Sunday, October 27, 2019

Which Dialogue Zone Are You In?

As a child, I was fascinated by time zones.  We had moved from Iowa to California when I was 5 years old.  My grandparents remained in Iowa, two time zones away.  To call our grandparents, we would have to coordinate schedules... when were they at work or eating or sleeping.  My attempt to understand how my grandparents could have eaten their dinner already when we weren't even preparing for ours mystified me.  Were they living in the future?  Could they tell us the score of a baseball game?

Now that I travel for work and leisure, I retain some of this wonder.  I still coordinate schedules in order to call a loved one when I am multiple time zones ahead or behind but I now realize that we are each living in the same moment... even if the time is different.

What time zone do you live in?
I carry this same wonder when I attempt to practice my dialogue skills.  I am sometimes confused with a situation until I realize that others are seeing and experiencing the same reality... but individually.  In a way, we are in different dialogue zones.

For example, the foundations of reality -- the facts -- may be the same, but our paths toward understanding may diverge.  This awareness allows me freedom to ask questions and to explore interpretations or meanings that I haven't considered.  Dialogue, in a way, allows us the flexibility to coordinate schedules of understanding so that we are no longer disconnected by conclusions that separate us.

Are you confused when others see a situation differently?

Accepting that dialogue zones must be coordinated and examined provides opportunities -- or invitations -- to reconnect with a loved one, friend, and work colleague.  Unlike my childhood conclusion that my grandparents lived in the future, I can live in the moment with those I choose to sit with, listen to, and understand.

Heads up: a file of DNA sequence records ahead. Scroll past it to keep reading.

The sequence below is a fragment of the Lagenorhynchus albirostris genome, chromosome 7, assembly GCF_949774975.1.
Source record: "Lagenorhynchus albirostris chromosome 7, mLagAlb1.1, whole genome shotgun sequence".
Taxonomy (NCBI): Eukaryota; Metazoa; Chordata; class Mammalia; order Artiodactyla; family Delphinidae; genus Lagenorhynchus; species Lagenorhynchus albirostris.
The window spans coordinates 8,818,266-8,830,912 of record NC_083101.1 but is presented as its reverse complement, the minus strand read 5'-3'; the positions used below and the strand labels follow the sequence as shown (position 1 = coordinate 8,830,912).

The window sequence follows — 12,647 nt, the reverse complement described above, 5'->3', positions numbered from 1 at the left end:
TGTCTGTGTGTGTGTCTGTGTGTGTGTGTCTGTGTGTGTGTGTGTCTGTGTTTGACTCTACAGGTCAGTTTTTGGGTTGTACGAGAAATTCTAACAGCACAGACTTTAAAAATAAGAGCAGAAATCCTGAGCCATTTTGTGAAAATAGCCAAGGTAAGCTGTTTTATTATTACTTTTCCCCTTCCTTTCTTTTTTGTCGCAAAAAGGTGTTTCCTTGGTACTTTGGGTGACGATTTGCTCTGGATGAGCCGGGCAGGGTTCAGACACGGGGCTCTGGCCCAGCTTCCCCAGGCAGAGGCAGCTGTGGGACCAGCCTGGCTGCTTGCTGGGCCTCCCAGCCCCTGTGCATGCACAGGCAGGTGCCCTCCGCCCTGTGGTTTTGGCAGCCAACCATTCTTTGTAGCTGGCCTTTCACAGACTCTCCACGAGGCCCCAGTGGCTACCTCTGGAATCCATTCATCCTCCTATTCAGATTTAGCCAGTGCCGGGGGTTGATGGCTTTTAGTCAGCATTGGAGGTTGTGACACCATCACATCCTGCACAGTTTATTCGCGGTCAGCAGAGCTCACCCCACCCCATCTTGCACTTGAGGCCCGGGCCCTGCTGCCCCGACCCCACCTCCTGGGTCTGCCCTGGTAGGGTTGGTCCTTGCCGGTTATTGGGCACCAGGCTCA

What dialogue zone would you like to inhabit?
As we enter a new week or awaken to a new day, let's consider the following questions:
  • Am I willing to release earlier conclusions that anchor me in my dialogue zone?
  • Can I entertain that another zone is as valid as mine?
  • What would it look like for me to schedule a visit to a friend's understanding of reality?

Happy travels this week as you explore your dialogue zone and others!

Larry Gardepie

(click on link for website)

Sunday, October 20, 2019

Single but Many

Since our country’s inception, our Founders and subsequent generations have struggled with how to balance our freedoms.  Examples of political tensions in my lifetime:
  • Which amendments take precedence over others;
  • How to view Federal and States rights;
  • The rights of the one (minority) versus the rights of the many (majority).

There is a healthy tension when we allow the pendulum of differences to swing back and forth as we respectfully try to understand other points of view.  But, the struggle becomes unbalanced when the majority no longer listens to the minority and the minority views the majority with suspicion.

Is it realistic to think that these encounters will be neat and orderly?  What happens when our interconnections untangle and stay unraveled for a long period of time?  I wonder if our understanding of conversations and outcomes is flawed?

Do I expect neatness and order?
I like to image these conversations as a diverse population awakening to the Desires of All: that is, gaining the ability to move outwards towards acceptance of Other.  Yes, there is a central core of what identifies us... AND... there is a burst of individuality which radiates from these central beliefs.  Both are true!

All are joined together:  all are distinct.

 Do I see the beauty of the One or the Many?

Astronaut Christina Koch posted a wonderful photograph on Twitter recently:  a Russian Soyuz rocket was bringing her best friend from earth to the International Space Station, where Christina was stationed.  The tendrils of the rocket plume seemingly connected the craft to earth; the single bright star of the space craft illuminated the sky.  From the Many (earth) to the One (space craft), friends were being reunited.

Each of our journeys can be like that: understanding our individuality by breaking through the atmospheric definitions that surround us.  We are — individually and collectively — attempting to balance what it means to be Single-in-Relationship.

Do I wait for others to join me?
(Photo credit:  Christina Koch)

Dialogue provides moments where we check-in with another person on where life’s journey has taken them: